Texas Governor Greg Abbott signed an immigration bill on Monday that would make unauthorized entry into the United States a state crime.

This new law, titled Senate Bill 4, will allow Texas authorities to arrest and jail migrants suspected of crossing the Mexican border illegally. It will also permit deportation at the state level, which breaks away from U.S. Supreme Court rulings that make immigration a federal issue.

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Outcry to the new law has been swift. Texas Congressman Joaquin Castro and 11 more Texas representatives signed a letter to U.S. Attorney General Merrick Garland yesterday, explaining: “This bill is set to be the most extreme anti-immigrant state bill in the United States.”

According to the representatives, Senate Bill 4 “will likely result in racial profiling, significant due process violations, and unlawful arrests of citizens, lawful permanent residents, and others.” Meanwhile, a group of 30 former U.S. immigration judges released a joint statement deeming the new law “unconstitutional.”

“Persons in the United States who entered unlawfully have rights and protections under federal law,” the former judges wrote. “To the extent that the proposed state ‘law’ conflicts with these rights, it is unconstitutional.”

Here is everything to know about Texas’s new law, which criminalizes unauthorized entry at the state level, and allow state authorities to arrest and jail undocumented migrants.

The Texas governor signed three new laws, making unauthorized immigration a state crime

As reported by CBS, Governor Abbott’s new signed law is one of the harshest in U.S. history. While unauthorized entry into the U.S. is already a federal crime, SB4 also makes it a state crime. This means Texas police could arrest people suspected of crossing the border illegally and jail migrants. The law gives state judges the power to deport unauthorized immigrants as well.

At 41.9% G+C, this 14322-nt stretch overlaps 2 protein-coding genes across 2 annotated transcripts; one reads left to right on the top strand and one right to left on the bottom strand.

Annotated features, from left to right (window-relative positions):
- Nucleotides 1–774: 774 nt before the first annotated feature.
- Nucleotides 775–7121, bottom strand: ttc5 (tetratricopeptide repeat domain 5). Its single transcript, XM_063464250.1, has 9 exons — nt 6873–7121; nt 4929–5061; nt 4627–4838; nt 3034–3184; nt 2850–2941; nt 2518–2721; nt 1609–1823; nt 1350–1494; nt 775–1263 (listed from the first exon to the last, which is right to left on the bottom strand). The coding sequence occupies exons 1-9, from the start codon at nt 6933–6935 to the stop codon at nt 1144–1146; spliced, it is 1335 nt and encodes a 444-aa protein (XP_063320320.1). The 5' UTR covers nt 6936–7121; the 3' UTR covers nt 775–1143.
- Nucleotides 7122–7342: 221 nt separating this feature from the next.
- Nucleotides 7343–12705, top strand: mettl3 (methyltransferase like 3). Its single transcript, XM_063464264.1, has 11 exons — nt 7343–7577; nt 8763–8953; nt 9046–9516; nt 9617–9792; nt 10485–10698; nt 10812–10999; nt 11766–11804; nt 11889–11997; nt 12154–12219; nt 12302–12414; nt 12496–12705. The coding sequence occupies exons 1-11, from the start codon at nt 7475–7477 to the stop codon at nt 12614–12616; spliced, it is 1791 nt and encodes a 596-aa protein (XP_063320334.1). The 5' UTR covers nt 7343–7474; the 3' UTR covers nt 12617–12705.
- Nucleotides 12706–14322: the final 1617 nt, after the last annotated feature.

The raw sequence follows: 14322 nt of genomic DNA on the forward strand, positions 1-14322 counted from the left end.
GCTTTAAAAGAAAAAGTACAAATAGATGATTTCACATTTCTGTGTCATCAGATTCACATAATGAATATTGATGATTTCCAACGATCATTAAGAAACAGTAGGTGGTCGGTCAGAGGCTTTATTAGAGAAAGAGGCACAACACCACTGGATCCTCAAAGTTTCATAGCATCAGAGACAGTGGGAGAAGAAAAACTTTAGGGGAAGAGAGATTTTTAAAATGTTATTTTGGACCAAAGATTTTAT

Under SB4, state authorities could charge anyone crossing the Mexican border illegally with a Class B misdemeanor. They would also sentence perpetrators with up to 180 days in jail and a $2,000 fine. Any subsequent unauthorized reentries could lead to a felony charge and two to 20 years in prison. Authorities cannot arrest suspected illegal migrant at places of worship, schools, or healthcare facilities.

The new law also allows judges to give migrants the option to return to Mexico in exchange for dropping charges. However, as per AP News, Mexico’s government is pushing back, as they must only accept deportations of their own citizens. According to the outlet, SB4 states that authorities would send all unauthorized migrants back to ports of entry on Mexico’s border, even if they are originally from other countries.

According to Texas Tribune, Governor Abbott also recently signed two other bills related to the state’s immigration laws. One of them, Senate Bill 3, will use $1.54 billion in state money to continue building a border wall. This would add to the $1.5 billion contracts to fund construction that started in 2021.

Meanwhile, another signed law increases the minimum sentence for “smuggling immigrants,” climbing from a two-year sentence to 10 years.